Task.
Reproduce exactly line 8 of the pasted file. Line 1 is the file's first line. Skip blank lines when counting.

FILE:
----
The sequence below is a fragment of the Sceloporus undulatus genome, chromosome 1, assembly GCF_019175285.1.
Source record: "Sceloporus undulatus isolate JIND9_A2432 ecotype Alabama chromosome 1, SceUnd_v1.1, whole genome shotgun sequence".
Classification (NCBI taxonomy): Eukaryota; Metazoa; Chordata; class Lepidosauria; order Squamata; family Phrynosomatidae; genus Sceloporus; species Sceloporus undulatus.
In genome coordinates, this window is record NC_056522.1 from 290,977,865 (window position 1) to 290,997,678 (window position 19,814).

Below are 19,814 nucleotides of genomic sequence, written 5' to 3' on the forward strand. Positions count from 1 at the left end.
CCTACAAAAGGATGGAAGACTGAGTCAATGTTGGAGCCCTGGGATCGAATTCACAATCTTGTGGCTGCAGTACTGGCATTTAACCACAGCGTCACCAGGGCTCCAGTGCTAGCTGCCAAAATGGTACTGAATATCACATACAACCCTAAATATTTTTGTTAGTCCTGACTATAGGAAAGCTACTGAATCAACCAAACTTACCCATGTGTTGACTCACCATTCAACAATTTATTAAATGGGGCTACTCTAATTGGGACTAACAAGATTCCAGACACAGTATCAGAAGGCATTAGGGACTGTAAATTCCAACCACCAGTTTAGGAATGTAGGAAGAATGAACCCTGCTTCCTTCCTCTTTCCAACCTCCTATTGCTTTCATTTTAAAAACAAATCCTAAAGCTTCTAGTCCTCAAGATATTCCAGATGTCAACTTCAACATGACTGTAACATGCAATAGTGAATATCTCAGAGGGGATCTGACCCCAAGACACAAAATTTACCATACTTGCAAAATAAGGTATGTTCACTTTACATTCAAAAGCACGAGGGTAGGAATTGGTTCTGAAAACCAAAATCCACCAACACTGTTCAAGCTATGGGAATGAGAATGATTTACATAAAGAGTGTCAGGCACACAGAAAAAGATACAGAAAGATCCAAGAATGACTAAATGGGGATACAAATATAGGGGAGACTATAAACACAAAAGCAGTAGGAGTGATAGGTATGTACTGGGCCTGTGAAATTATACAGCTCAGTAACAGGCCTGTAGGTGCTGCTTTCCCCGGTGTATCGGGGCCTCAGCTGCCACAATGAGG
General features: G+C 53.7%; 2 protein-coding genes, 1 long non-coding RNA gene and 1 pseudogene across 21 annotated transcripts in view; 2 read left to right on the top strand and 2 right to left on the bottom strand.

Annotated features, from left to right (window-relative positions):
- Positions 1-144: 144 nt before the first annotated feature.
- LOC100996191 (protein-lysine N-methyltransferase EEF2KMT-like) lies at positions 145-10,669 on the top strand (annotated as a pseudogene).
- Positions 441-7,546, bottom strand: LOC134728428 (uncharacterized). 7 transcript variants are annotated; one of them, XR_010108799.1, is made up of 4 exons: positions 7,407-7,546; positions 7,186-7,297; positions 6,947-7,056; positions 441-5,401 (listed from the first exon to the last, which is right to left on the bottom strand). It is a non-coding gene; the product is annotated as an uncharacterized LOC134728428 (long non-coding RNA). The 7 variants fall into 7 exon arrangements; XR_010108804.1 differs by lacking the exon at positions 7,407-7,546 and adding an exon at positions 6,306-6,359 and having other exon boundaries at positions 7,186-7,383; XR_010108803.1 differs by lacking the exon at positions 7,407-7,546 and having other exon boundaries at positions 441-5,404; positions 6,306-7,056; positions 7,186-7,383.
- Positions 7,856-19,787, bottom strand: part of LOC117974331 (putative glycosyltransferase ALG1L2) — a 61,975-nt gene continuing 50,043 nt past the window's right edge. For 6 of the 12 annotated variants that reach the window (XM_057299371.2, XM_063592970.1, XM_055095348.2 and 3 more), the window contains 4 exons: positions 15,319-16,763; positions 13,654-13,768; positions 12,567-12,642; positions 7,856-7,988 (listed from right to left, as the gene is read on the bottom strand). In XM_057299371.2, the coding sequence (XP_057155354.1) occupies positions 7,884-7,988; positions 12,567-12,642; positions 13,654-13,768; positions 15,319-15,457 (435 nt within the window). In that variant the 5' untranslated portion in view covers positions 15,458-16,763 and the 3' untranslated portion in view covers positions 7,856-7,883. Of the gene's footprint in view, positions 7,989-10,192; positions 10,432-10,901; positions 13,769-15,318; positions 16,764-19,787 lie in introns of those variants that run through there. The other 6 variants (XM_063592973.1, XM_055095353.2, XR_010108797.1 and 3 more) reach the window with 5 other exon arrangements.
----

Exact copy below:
Annotated features, from left to right (window-relative positions):